There are many reasons why it may be beneficial to you for both sides in the criminal justice process to talk to each other. Negotiating charges (sometimes referred to as a plea bargain) is a valid and useful tool in the criminal lawyer’s skillset. In negotiating charges, the aim is to achieve an agreement between a defendant and a prosecutor, in which the prosecutor agrees to drop some charges or reduce a charge to a less serious offence if you agree to plead guilty to the reduced charge(s).
Negotiating charges with prosecutors is not “horse trading”, but rather relies on robust discussions about the availability and strength of the evidence. Unfortunately, it is all too common that police are overly enthusiastic about laying charges and will lay too many or too serious a charge against you.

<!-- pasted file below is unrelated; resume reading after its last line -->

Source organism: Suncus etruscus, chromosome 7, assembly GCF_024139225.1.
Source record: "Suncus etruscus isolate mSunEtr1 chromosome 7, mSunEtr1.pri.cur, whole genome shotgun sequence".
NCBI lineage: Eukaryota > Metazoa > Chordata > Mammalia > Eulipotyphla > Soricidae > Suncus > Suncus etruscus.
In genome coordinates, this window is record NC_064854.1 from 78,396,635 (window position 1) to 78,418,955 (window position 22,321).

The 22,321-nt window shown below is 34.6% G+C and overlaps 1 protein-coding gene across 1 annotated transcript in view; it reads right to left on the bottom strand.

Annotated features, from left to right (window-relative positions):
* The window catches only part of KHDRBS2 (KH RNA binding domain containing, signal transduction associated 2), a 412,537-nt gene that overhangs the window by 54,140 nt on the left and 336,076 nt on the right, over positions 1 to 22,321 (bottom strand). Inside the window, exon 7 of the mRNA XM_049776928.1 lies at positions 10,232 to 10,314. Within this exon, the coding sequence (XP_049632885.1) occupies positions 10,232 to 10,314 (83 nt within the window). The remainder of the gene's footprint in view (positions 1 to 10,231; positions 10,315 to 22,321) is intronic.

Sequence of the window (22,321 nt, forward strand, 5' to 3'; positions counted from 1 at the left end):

For example, there may be evidence that:
- You committed some (but not all) of the offences;
- Didn’t commit the serious charge that police allege (but did commit a less serious offence); or
- The charge may be right but the “facts” they allege are wrong (e.g. it wasn’t a punch, it was a slap)
In some appropriate circumstances, telling us to negotiate the charges on your behalf will allow you to avoid a lengthy criminal trial or the risk of conviction at trial on a more serious charge.
Unlike in the United States, we do not have sentence bargaining in Queensland – this is because the appropriate sentence is said to be a matter for the Court.